By 1913, it was clear some independent body was required to supervise inmates in the community and by 1930, Congress formally established a United States Board of Parole. It appeared, at least for awhile; that initiatives and programs were developing that could make parole a viable and useful tool of the criminal justice system. But unfortunate timing contributed ultimately to its downfall.
In 1929, the Great Depression hit the United States. An immediate result was a sharp increase in prison populations. However, the high cost of maintaining prisons as well as a lack of available personnel to staff them made new construction prohibitive and contributed to the popularity of parole. While alleviation of the overcrowding problem is often cited as a secondary (or latent) goal, the reality is that as a back-end solution, parole is vital to the maintenance of the correctional system.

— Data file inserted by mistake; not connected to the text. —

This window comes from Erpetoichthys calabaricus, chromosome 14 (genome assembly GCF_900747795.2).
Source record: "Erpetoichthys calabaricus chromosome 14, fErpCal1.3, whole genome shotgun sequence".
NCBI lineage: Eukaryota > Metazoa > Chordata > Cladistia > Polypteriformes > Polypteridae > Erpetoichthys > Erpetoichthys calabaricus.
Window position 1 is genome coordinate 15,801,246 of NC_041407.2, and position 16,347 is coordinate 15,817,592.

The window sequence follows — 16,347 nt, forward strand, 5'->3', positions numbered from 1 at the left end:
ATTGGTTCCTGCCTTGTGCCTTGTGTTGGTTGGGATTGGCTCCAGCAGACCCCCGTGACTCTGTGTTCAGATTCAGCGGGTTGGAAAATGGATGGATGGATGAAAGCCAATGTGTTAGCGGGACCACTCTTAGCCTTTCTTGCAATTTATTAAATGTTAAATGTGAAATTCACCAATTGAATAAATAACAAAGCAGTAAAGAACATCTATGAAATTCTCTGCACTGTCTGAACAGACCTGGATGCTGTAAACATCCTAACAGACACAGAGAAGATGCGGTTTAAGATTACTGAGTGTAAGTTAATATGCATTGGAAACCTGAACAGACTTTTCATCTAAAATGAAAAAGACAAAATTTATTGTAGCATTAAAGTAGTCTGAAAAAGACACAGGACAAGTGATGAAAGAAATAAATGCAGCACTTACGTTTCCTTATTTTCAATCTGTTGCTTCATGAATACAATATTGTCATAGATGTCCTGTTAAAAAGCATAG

With the onset of the twentieth century, philosophers began to examine the social and psychological aspects of criminal behaviour. This heralded a shift from classicalist thinking towards positivism. Under positivism, actions are believed to be caused by forces beyond one's control (such forces could be psychological, biological, or sociological in origin). Therefore, parolees were now viewed as "sick" and the parole department was charged with the responsibility of "fixing" them.
Positivism is consistent with a less punitive approach to sentencing and generally involves an indeterminate sentencing structure allowing for the possibility of early release if the offender demonstrates that they have been successfully rehabilitated. As such, it fit well with the Elmira system and the timing afforded officials the opportunity to use parole as a means to relieve the overcrowded conditions that had developed during the depression.
The fact that parole involves some incarceration suggests that the average parolee has committed a more serious crime than the average probationer and, hence, poses a greater risk to the community. Therefore, primary goals of parole must include crime deterrence and offender control. And given that most offenders will eventually return to the community, a rival goal is reintegration, or the facilitation of an offender's transition from incarceration to freedom.